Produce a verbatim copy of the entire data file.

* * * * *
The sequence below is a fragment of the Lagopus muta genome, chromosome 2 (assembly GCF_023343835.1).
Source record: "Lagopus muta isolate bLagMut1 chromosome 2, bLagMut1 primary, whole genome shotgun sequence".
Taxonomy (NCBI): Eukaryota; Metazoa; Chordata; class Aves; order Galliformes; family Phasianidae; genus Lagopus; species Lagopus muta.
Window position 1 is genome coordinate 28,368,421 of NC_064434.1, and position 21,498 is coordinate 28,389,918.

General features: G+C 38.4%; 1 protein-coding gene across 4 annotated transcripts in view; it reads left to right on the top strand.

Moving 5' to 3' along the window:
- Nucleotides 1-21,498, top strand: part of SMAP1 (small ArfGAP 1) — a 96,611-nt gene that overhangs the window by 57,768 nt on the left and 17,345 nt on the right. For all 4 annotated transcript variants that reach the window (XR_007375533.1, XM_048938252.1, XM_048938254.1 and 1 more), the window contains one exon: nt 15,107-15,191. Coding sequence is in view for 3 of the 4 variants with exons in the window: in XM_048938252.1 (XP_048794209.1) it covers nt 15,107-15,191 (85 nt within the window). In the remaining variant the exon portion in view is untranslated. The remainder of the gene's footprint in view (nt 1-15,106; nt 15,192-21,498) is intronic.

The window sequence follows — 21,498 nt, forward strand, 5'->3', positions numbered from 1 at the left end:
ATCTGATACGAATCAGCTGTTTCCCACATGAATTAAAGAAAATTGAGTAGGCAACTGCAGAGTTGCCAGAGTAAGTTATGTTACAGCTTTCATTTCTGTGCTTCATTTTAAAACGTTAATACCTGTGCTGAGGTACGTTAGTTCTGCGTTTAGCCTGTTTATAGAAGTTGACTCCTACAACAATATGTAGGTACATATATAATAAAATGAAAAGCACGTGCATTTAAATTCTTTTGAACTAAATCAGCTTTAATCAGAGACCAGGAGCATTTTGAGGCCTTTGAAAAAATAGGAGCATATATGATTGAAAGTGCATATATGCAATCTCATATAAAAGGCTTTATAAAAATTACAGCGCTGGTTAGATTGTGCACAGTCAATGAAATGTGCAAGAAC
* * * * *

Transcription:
The sequence below is a fragment of the Lagopus muta genome, chromosome 2 (assembly GCF_023343835.1).
Source record: "Lagopus muta isolate bLagMut1 chromosome 2, bLagMut1 primary, whole genome shotgun sequence".
Taxonomy (NCBI): Eukaryota; Metazoa; Chordata; class Aves; order Galliformes; family Phasianidae; genus Lagopus; species Lagopus muta.
Window position 1 is genome coordinate 28,368,421 of NC_064434.1, and position 21,498 is coordinate 28,389,918.

General features: G+C 38.4%; 1 protein-coding gene across 4 annotated transcripts in view; it reads left to right on the top strand.

Moving 5' to 3' along the window:
- Nucleotides 1-21,498, top strand: part of SMAP1 (small ArfGAP 1) — a 96,611-nt gene that overhangs the window by 57,768 nt on the left and 17,345 nt on the right. For all 4 annotated transcript variants that reach the window (XR_007375533.1, XM_048938252.1, XM_048938254.1 and 1 more), the window contains one exon: nt 15,107-15,191. Coding sequence is in view for 3 of the 4 variants with exons in the window: in XM_048938252.1 (XP_048794209.1) it covers nt 15,107-15,191 (85 nt within the window). In the remaining variant the exon portion in view is untranslated. The remainder of the gene's footprint in view (nt 1-15,106; nt 15,192-21,498) is intronic.

The window sequence follows — 21,498 nt, forward strand, 5'->3', positions numbered from 1 at the left end:
ATCTGATACGAATCAGCTGTTTCCCACATGAATTAAAGAAAATTGAGTAGGCAACTGCAGAGTTGCCAGAGTAAGTTATGTTACAGCTTTCATTTCTGTGCTTCATTTTAAAACGTTAATACCTGTGCTGAGGTACGTTAGTTCTGCGTTTAGCCTGTTTATAGAAGTTGACTCCTACAACAATATGTAGGTACATATATAATAAAATGAAAAGCACGTGCATTTAAATTCTTTTGAACTAAATCAGCTTTAATCAGAGACCAGGAGCATTTTGAGGCCTTTGAAAAAATAGGAGCATATATGATTGAAAGTGCATATATGCAATCTCATATAAAAGGCTTTATAAAAATTACAGCGCTGGTTAGATTGTGCACAGTCAATGAAATGTGCAAGAAC